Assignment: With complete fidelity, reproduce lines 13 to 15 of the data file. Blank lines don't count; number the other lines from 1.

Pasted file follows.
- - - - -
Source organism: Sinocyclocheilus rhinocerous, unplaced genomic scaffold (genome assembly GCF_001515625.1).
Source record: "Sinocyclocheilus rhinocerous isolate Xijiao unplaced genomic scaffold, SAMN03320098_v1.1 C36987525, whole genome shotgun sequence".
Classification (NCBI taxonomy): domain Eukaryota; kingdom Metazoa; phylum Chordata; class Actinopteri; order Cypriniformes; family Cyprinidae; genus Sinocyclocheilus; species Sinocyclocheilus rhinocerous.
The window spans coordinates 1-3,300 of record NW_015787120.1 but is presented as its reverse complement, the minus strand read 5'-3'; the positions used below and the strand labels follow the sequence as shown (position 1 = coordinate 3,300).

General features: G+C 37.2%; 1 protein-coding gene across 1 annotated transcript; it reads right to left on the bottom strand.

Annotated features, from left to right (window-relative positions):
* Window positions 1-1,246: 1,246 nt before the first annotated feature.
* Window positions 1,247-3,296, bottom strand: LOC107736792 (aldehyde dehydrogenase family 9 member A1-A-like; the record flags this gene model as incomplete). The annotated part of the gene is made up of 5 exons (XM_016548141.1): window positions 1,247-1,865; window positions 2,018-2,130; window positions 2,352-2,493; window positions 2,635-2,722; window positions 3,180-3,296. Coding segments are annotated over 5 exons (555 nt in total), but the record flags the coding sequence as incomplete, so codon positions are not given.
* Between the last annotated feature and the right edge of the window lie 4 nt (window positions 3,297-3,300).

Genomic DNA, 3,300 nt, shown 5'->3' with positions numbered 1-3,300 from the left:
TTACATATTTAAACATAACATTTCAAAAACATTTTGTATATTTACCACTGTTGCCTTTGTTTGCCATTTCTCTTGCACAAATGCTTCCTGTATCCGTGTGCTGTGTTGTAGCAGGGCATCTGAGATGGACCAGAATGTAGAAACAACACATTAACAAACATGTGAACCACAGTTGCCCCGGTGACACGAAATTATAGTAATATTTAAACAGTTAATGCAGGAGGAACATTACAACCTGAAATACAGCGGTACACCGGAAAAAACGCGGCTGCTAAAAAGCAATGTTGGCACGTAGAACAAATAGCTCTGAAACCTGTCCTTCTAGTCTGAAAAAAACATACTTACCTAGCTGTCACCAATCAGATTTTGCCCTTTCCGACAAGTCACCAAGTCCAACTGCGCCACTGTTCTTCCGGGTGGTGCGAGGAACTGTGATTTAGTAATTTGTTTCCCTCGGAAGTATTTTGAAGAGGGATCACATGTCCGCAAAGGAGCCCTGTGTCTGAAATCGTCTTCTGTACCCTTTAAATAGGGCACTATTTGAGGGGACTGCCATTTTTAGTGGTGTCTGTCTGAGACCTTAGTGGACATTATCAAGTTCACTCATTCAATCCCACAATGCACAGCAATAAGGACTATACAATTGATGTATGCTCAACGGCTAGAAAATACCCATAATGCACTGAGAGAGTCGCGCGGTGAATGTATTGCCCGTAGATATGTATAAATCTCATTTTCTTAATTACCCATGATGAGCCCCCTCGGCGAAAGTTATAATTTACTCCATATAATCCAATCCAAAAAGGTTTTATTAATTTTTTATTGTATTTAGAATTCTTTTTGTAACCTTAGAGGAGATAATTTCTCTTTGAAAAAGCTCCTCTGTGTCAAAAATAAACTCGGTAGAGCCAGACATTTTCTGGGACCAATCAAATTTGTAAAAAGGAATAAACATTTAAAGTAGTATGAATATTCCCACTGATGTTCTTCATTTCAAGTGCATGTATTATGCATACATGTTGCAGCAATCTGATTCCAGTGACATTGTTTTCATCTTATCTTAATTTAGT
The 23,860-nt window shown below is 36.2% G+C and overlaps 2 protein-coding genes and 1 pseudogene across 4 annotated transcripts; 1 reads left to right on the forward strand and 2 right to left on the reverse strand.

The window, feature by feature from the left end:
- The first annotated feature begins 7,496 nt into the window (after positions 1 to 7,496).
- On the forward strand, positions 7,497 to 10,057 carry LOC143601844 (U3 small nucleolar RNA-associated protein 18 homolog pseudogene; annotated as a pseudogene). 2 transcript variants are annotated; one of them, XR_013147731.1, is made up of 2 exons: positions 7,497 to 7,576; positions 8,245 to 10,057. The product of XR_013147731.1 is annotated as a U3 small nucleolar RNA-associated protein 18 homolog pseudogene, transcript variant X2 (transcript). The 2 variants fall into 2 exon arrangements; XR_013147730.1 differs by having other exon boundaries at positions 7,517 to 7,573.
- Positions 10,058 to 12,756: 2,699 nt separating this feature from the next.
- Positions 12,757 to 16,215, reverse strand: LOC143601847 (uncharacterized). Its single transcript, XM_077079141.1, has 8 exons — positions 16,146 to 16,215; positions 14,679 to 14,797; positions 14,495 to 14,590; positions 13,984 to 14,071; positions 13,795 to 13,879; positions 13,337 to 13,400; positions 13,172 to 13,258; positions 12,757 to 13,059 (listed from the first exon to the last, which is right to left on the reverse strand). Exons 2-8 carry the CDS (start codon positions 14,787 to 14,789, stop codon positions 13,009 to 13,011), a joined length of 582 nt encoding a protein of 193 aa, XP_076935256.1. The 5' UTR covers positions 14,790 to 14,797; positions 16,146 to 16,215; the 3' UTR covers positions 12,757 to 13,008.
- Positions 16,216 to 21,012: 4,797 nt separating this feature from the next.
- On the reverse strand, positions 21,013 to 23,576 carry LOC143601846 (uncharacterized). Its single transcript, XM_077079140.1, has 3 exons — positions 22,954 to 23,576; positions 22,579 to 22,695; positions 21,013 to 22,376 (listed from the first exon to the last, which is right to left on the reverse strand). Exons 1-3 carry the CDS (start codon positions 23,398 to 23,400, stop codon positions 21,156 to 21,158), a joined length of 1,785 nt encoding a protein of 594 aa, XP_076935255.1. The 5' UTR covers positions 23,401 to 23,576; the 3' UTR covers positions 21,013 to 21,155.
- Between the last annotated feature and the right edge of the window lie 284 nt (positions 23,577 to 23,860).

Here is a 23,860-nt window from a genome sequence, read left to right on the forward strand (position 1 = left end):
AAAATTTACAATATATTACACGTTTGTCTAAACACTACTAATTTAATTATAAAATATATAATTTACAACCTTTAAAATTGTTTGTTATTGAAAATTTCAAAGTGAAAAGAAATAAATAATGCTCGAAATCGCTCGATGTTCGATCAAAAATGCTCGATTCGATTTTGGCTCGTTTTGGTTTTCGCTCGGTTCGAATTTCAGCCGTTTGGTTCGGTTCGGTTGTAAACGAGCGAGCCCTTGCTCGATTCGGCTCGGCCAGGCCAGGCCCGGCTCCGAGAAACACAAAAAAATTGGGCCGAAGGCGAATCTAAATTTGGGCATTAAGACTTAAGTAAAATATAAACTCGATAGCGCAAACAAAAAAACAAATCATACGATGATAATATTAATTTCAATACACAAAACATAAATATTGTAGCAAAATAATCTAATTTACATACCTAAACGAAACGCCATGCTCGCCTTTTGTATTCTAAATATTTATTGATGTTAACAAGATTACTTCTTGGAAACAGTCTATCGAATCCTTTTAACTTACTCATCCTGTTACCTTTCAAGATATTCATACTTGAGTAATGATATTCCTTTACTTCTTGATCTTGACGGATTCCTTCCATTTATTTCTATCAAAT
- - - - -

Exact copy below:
The window, feature by feature from the left end:
- The first annotated feature begins 7,496 nt into the window (after positions 1 to 7,496).
- On the forward strand, positions 7,497 to 10,057 carry LOC143601844 (U3 small nucleolar RNA-associated protein 18 homolog pseudogene; annotated as a pseudogene). 2 transcript variants are annotated; one of them, XR_013147731.1, is made up of 2 exons: positions 7,497 to 7,576; positions 8,245 to 10,057. The product of XR_013147731.1 is annotated as a U3 small nucleolar RNA-associated protein 18 homolog pseudogene, transcript variant X2 (transcript). The 2 variants fall into 2 exon arrangements; XR_013147730.1 differs by having other exon boundaries at positions 7,517 to 7,573.